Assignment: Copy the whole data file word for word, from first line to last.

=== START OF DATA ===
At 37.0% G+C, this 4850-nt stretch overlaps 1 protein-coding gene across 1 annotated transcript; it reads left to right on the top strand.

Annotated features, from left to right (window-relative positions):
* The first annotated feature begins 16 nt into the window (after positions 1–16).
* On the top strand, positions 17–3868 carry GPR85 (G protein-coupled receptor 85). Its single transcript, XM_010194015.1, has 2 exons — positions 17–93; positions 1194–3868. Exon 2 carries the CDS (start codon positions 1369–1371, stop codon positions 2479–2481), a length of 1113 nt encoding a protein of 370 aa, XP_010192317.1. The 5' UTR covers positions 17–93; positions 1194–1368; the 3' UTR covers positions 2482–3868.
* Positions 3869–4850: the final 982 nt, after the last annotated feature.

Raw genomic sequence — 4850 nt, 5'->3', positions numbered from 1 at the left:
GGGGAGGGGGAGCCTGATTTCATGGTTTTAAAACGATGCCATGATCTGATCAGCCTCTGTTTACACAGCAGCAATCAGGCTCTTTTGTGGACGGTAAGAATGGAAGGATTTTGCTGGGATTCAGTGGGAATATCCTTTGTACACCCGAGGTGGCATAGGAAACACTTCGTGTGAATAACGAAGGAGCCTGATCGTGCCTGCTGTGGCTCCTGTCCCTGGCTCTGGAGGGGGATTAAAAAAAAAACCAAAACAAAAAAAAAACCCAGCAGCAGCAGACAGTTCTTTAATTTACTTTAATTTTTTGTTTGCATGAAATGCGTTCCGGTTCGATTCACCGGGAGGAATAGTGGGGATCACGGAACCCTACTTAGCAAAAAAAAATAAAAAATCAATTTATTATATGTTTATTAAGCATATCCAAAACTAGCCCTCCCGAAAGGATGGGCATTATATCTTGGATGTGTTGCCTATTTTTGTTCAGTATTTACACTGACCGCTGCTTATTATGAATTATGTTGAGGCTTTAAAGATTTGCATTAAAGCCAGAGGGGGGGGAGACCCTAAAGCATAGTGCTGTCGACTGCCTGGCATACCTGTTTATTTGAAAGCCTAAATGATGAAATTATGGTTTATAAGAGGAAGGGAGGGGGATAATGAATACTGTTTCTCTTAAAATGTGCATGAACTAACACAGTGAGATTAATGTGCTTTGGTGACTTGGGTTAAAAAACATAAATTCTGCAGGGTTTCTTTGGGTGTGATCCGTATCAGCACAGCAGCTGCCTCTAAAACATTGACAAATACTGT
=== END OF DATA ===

At 37.0% G+C, this 4850-nt stretch overlaps 1 protein-coding gene across 1 annotated transcript; it reads left to right on the top strand.

Annotated features, from left to right (window-relative positions):
* The first annotated feature begins 16 nt into the window (after positions 1–16).
* On the top strand, positions 17–3868 carry GPR85 (G protein-coupled receptor 85). Its single transcript, XM_010194015.1, has 2 exons — positions 17–93; positions 1194–3868. Exon 2 carries the CDS (start codon positions 1369–1371, stop codon positions 2479–2481), a length of 1113 nt encoding a protein of 370 aa, XP_010192317.1. The 5' UTR covers positions 17–93; positions 1194–1368; the 3' UTR covers positions 2482–3868.
* Positions 3869–4850: the final 982 nt, after the last annotated feature.

Raw genomic sequence — 4850 nt, 5'->3', positions numbered from 1 at the left:
GGGGAGGGGGAGCCTGATTTCATGGTTTTAAAACGATGCCATGATCTGATCAGCCTCTGTTTACACAGCAGCAATCAGGCTCTTTTGTGGACGGTAAGAATGGAAGGATTTTGCTGGGATTCAGTGGGAATATCCTTTGTACACCCGAGGTGGCATAGGAAACACTTCGTGTGAATAACGAAGGAGCCTGATCGTGCCTGCTGTGGCTCCTGTCCCTGGCTCTGGAGGGGGATTAAAAAAAAAACCAAAACAAAAAAAAAACCCAGCAGCAGCAGACAGTTCTTTAATTTACTTTAATTTTTTGTTTGCATGAAATGCGTTCCGGTTCGATTCACCGGGAGGAATAGTGGGGATCACGGAACCCTACTTAGCAAAAAAAAATAAAAAATCAATTTATTATATGTTTATTAAGCATATCCAAAACTAGCCCTCCCGAAAGGATGGGCATTATATCTTGGATGTGTTGCCTATTTTTGTTCAGTATTTACACTGACCGCTGCTTATTATGAATTATGTTGAGGCTTTAAAGATTTGCATTAAAGCCAGAGGGGGGGGAGACCCTAAAGCATAGTGCTGTCGACTGCCTGGCATACCTGTTTATTTGAAAGCCTAAATGATGAAATTATGGTTTATAAGAGGAAGGGAGGGGGATAATGAATACTGTTTCTCTTAAAATGTGCATGAACTAACACAGTGAGATTAATGTGCTTTGGTGACTTGGGTTAAAAAACATAAATTCTGCAGGGTTTCTTTGGGTGTGATCCGTATCAGCACAGCAGCTGCCTCTAAAACATTGACAAATACTGT